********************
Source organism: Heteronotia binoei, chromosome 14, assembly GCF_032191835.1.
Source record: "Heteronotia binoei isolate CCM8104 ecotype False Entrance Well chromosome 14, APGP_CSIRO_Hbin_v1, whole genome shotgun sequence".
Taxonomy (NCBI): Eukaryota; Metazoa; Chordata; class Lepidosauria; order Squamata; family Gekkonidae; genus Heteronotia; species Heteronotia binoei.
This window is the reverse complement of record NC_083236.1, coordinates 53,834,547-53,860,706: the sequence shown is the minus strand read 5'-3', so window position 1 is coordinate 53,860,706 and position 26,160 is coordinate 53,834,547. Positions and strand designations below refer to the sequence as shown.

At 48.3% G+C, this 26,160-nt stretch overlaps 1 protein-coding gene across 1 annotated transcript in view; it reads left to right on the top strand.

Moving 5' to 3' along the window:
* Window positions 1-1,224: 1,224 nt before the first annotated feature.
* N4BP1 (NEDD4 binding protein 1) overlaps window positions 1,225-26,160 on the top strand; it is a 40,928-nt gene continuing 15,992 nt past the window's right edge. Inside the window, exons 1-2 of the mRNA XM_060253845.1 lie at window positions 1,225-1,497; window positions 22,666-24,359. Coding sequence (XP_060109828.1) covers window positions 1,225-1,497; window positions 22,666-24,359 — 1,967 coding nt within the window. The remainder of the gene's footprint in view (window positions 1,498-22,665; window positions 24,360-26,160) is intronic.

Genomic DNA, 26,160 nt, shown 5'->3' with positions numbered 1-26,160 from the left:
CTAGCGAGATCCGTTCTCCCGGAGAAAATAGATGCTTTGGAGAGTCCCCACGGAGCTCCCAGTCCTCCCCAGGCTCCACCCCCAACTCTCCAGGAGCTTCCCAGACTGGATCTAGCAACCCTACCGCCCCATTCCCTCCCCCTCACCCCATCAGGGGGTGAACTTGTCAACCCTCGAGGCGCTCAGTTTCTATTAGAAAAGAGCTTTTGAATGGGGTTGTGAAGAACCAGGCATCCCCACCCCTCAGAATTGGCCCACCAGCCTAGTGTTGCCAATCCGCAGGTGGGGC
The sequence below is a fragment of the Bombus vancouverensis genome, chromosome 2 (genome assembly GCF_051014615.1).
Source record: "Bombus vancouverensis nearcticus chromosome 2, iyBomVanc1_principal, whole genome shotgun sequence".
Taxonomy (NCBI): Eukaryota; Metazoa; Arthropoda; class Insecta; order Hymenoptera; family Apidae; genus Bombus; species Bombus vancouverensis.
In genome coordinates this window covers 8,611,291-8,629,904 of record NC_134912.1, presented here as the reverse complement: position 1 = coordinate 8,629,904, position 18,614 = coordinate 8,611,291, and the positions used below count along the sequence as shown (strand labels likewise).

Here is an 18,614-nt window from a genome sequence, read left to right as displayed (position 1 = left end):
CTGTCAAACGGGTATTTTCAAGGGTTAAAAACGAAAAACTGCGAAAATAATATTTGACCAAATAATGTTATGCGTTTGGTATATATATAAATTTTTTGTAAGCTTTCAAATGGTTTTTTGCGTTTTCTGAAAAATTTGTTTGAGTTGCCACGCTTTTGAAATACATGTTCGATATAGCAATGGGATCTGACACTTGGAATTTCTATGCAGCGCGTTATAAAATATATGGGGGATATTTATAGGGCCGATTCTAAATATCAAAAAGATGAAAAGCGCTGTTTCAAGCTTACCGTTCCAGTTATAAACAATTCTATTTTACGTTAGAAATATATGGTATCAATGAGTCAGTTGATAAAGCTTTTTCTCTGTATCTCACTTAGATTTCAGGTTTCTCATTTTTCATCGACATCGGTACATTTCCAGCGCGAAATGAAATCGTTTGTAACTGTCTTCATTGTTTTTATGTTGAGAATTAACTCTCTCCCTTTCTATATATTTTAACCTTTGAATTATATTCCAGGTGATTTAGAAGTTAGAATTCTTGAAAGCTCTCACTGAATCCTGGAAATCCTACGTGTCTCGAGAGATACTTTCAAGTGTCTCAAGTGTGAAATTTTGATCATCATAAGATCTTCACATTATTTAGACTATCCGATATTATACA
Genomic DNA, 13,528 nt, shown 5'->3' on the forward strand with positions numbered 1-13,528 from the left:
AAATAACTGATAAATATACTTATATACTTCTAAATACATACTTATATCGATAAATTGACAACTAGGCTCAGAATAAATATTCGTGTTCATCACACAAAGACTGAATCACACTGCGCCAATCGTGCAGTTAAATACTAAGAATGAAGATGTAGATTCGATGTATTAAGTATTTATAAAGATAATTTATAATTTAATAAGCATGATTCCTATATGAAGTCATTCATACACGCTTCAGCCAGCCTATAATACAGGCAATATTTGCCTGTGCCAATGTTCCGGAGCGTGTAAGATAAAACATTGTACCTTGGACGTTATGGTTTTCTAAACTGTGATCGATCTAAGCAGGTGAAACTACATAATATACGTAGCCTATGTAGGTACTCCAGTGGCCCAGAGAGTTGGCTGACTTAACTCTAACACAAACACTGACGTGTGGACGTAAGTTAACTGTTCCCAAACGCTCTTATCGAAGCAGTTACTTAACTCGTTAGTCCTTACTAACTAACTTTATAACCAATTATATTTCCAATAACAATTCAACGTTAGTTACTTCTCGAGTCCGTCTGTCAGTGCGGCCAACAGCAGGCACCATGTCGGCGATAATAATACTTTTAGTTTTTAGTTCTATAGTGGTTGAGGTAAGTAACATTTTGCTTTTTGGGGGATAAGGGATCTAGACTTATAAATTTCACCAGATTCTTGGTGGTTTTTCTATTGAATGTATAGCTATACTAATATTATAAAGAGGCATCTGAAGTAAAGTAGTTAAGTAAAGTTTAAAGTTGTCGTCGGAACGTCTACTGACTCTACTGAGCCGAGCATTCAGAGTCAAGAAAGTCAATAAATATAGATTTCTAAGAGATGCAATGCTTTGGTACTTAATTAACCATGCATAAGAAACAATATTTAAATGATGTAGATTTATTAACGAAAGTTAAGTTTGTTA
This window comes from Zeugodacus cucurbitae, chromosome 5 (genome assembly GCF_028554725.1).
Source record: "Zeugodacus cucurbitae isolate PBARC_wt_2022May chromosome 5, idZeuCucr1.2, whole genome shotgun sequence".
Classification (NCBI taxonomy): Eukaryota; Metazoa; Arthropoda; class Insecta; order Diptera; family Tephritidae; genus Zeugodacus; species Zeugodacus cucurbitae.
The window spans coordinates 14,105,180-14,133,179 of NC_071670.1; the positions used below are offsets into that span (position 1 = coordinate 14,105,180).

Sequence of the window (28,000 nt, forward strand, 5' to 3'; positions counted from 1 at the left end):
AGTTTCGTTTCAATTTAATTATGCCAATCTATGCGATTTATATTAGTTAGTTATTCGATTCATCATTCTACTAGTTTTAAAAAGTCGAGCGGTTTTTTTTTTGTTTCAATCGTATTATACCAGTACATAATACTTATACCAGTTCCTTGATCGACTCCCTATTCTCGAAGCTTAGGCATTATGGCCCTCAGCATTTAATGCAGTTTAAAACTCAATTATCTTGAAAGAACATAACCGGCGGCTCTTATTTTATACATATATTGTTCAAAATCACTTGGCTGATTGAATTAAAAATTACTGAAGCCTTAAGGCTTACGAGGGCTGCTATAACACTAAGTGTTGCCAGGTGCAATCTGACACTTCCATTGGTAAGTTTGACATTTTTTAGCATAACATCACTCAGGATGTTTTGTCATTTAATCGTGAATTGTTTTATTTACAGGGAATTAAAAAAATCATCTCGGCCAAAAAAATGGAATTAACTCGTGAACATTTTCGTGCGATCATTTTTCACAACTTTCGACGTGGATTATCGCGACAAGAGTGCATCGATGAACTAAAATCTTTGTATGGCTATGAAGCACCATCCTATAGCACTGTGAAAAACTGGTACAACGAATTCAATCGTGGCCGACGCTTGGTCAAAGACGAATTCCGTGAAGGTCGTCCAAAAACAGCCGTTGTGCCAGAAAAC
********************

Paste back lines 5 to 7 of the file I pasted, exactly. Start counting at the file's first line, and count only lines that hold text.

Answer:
At 48.3% G+C, this 26,160-nt stretch overlaps 1 protein-coding gene across 1 annotated transcript in view; it reads left to right on the top strand.

Moving 5' to 3' along the window:
* Window positions 1-1,224: 1,224 nt before the first annotated feature.